I’ve never been to Antartica, believe it or not, but what was it like to shoot, if not in Antartica, at least something so close to that kind of environment?
Oh, we did not film in Antartica.
I figured, but where did you shoot?
We actually went on a boat to Greenland. Greenland is very similar to Antartica but is easier to get to. We were on a boat and that’s where we filmed most of our Antartica scenes. Some of the indoor Antartica scenes were shot in Pittsburgh. Most of it was filmed in Greenland, which, it was freezing. It was amazing though, and such a cool place to travel to and such a great place to be at work. Filming in that environment, it’s real. It wasn’t a set, so when you see all the ice and water and Zodiacs (a type of boat), that’s all real. It was all in Greenland.
There was something I was curious about…would you ever want to go to boarding school in real life like Bee wants to at the beginning of the film?
I think that when I was in the sixth or seventh grade, I would’ve thought about it, but now I would never want to go to boarding school.
I definitely think there’s something creepy about it. I have another question just about the family dynamic. How would you say that your own home and family life compare to that of the film? How would your parents compare to Elgie and Bernadette?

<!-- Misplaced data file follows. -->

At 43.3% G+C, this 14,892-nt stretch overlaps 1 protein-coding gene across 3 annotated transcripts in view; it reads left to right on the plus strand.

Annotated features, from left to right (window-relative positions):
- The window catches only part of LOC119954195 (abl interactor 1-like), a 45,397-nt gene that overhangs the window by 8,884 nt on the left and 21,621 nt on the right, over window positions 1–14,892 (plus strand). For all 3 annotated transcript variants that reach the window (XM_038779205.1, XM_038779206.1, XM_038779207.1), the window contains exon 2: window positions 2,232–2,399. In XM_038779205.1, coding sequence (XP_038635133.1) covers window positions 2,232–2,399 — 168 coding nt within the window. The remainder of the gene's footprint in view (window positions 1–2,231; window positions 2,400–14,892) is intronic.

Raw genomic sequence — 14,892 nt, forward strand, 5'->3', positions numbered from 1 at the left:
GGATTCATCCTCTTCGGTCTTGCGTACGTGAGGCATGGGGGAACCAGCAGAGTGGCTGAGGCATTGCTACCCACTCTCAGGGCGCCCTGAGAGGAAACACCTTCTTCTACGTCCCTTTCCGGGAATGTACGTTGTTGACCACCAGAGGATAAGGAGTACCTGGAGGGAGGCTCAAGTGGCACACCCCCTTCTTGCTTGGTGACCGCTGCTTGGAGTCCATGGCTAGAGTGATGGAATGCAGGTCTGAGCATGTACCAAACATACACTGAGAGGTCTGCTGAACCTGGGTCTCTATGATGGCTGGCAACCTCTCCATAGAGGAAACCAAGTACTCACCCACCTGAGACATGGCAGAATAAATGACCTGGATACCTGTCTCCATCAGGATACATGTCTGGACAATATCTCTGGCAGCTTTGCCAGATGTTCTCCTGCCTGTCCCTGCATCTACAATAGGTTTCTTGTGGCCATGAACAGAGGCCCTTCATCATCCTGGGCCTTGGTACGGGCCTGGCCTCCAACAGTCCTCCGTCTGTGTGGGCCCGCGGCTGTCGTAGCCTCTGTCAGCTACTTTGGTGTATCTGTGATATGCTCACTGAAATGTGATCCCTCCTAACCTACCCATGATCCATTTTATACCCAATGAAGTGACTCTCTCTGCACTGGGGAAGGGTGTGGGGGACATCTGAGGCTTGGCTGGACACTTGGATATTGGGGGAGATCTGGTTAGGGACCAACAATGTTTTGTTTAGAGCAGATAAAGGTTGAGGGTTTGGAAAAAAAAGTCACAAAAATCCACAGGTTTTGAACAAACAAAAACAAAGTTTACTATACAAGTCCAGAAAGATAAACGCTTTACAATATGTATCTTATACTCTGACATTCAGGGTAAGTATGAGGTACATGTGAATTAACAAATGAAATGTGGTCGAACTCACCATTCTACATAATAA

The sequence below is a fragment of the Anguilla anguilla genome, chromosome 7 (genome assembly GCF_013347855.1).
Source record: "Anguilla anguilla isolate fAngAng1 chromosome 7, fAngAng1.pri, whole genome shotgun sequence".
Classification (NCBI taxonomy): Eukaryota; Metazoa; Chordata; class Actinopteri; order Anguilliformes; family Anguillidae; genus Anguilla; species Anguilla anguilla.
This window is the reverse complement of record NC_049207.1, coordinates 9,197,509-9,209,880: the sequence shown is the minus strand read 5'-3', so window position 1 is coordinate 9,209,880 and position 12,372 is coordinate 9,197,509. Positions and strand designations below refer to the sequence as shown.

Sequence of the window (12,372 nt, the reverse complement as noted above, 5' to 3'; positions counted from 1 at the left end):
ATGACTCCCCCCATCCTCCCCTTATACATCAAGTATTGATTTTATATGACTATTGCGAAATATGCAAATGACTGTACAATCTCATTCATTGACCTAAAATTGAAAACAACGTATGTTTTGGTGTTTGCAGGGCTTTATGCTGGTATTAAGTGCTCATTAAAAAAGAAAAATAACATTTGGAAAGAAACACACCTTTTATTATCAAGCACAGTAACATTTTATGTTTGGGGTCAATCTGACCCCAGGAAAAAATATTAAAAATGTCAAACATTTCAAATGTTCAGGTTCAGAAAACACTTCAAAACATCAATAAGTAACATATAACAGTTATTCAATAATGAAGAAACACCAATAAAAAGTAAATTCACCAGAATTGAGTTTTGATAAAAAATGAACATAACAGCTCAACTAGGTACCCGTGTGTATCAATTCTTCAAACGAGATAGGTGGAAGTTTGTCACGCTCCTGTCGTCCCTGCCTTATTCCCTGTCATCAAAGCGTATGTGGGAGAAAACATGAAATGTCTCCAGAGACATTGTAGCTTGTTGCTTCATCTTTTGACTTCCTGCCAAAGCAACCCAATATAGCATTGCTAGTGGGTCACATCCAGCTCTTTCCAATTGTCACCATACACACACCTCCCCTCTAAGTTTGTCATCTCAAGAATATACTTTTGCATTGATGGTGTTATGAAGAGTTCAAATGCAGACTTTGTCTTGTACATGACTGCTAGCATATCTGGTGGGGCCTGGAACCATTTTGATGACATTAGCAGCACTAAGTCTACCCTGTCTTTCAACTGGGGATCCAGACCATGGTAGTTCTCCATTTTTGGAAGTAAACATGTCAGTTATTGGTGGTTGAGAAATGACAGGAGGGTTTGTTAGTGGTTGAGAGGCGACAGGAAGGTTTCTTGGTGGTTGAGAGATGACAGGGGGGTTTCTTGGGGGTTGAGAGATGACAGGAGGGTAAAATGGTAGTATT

Obviously, Bernadette is a character of her own and no one can compare to her. My dad isn’t at work as much as Elgie is. I think I learned more from Bee’s relationship with her parents and the way that she communicates with them. I took from my own family because I have a really, really close relationship with my parents. Bee has something special with her mom. I would be reading the lines and think, “I wish I could communicate as well as Bee does.” You know, she’s such a good daughter. Sometimes I would see the lines and say “I need to say these to my own parents.”
Obviously, Bernadette is a character of her own and no one can compare to her.
Was there a certain film or play or television show that sparked your interest in acting?
I would say that I have two very different movies that piqued my interest in acting. I started out in musical theater, but I really found my love of acting through film. There’s a movie called Taxi Driver and a movie called Four Lines. The stories of these films, I just connected to them so much. I thought “I have to be part of this”. It’s just something I was so passionate about. The way that films made me feel, I just wanted to be a part of that and do it myself.
That’s fantastic. I’m really happy that you were able to do that because a lot of people don’t get to, so it’s really awesome you got your breakthrough here with Where’d You Go, Bernadette, and with that, I’m wondering if you have any future projects you’d like to talk about.
I don’t have any future projects right now but I am totally for hire and looking for my next opportunity. I’ve really been focusing on Bernadette right now, but in the next year or so, I’m waiting for everything to wind down so I can find my next project, but I am completely ready to work again and very excited to actually.
Well, I’m excited to see what you do next because you were so great in this film so congratulations. I can’t wait for everyone else out there to see the movie, too.